Times square is a fine example how its architecture doesn’t have to be of the same scale to compete with the 40 -50 skyscrapers around it. The square has its own unique vibe and ethos around it which makes it stand as a giant among its companions. Its such an established place now that one could build anything around it and its identity will remain.
Mirror Installation Distorts Our Relationship With Public Spaces //
‘How does the construction of a public space affect how we interact with it? In any space that we inhabit we are, conscious or not, in a dialectic relationship with our surroundings. We navigate a space according to our own intuitive sense of its construction in relation to how much freedom its design allows for us to do that. But what if the structure of a space we were in were suddenly to dissolve or become indeterminate?’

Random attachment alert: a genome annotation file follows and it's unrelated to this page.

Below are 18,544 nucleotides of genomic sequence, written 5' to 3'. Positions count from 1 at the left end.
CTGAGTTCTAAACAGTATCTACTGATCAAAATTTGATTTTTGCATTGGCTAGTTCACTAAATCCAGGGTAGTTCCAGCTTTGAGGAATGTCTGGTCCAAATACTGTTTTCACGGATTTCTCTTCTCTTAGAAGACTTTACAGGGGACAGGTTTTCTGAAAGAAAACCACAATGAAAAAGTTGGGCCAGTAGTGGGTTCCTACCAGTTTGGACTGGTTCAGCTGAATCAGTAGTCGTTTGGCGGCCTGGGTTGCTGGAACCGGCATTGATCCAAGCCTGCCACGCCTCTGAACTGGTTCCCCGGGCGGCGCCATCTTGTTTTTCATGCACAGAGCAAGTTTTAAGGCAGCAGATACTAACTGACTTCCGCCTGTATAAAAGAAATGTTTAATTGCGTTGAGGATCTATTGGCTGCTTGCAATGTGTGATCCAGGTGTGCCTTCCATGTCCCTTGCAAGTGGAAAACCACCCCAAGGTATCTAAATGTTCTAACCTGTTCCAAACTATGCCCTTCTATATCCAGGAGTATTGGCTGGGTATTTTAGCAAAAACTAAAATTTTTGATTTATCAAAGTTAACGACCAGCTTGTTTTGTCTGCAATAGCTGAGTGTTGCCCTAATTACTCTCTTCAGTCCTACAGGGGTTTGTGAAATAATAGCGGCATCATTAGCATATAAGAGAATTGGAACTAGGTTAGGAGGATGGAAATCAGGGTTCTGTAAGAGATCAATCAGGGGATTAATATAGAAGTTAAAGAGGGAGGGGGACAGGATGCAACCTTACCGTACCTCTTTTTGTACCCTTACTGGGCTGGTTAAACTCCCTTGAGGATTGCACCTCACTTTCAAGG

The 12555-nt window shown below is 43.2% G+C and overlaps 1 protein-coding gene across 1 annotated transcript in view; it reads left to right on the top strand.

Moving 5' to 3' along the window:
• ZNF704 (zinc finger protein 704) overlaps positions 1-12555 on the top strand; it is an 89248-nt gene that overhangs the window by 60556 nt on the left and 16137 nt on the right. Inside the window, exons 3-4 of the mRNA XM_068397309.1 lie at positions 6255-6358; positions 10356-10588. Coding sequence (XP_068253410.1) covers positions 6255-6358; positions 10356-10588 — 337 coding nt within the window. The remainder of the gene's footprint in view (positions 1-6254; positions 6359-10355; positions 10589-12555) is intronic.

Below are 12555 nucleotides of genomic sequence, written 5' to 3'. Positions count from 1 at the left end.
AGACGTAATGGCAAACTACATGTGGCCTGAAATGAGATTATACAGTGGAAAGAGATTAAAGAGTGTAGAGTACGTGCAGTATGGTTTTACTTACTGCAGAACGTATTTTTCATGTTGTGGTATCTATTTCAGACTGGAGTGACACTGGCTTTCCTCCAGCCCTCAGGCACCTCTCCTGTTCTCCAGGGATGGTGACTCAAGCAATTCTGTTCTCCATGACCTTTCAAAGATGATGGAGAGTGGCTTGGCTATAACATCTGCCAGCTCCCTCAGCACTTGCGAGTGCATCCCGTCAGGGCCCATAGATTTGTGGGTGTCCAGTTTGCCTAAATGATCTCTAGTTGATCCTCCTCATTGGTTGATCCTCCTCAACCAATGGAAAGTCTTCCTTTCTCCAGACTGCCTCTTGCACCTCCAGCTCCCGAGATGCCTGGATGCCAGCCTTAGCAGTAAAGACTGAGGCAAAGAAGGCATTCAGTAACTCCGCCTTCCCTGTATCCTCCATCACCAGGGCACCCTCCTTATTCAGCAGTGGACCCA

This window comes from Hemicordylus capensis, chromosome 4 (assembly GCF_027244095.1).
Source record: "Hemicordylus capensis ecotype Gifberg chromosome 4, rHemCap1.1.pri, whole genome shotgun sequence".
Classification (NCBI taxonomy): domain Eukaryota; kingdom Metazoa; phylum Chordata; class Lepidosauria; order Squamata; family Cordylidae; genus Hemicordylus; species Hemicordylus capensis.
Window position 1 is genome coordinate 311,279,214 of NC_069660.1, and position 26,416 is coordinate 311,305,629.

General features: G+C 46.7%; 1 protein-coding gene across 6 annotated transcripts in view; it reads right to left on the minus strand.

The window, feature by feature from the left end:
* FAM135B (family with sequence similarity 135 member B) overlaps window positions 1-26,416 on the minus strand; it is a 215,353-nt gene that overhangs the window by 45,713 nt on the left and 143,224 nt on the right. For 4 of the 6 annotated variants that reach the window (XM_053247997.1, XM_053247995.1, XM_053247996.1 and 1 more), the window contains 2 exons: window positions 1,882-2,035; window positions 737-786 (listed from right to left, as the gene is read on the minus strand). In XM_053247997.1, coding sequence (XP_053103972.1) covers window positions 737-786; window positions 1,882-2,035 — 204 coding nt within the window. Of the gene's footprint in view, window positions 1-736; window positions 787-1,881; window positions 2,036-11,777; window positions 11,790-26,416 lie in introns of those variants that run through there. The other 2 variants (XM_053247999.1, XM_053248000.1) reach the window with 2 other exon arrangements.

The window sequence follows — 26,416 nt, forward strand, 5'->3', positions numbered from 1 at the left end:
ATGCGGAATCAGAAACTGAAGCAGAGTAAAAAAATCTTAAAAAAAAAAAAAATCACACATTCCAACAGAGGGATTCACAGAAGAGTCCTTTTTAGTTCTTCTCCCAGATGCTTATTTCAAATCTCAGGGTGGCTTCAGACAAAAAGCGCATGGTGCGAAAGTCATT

How our perception is changed through the use of these mirrors, unknown shapes and forms have been formed.
Junkspace ? Empty Chinese shopping mall //
Rem koolhaus describes such a place of being junkspace. Past their prime and doomed by a business model stuck in the late 20th century.
‘The giant mall you see in the photos here, though, didn’t die. It has never lived, having been nothing but empty since it opened seven years ago. According to its Wikipedia entry, it has an astounding 2,350 available retail spaces, only 47 of which are occupied’.
JUNKSPACE … what characterises a space and a ‘non’- space ?
Rem Koolhaus quickly attempts to define the meaning of the ‘junkspace’ “If space-junk is the human debris that litters the universe, junk-space is the residue mankind leaves on the planet.” Although kolas seems to anecdotally defined by koolhaus as he uses the word in many contexts throughout the reading.
Linking back to the blog topic Koolhaus made some references to public spaces and how these are created and what are good and bad spaces for the public.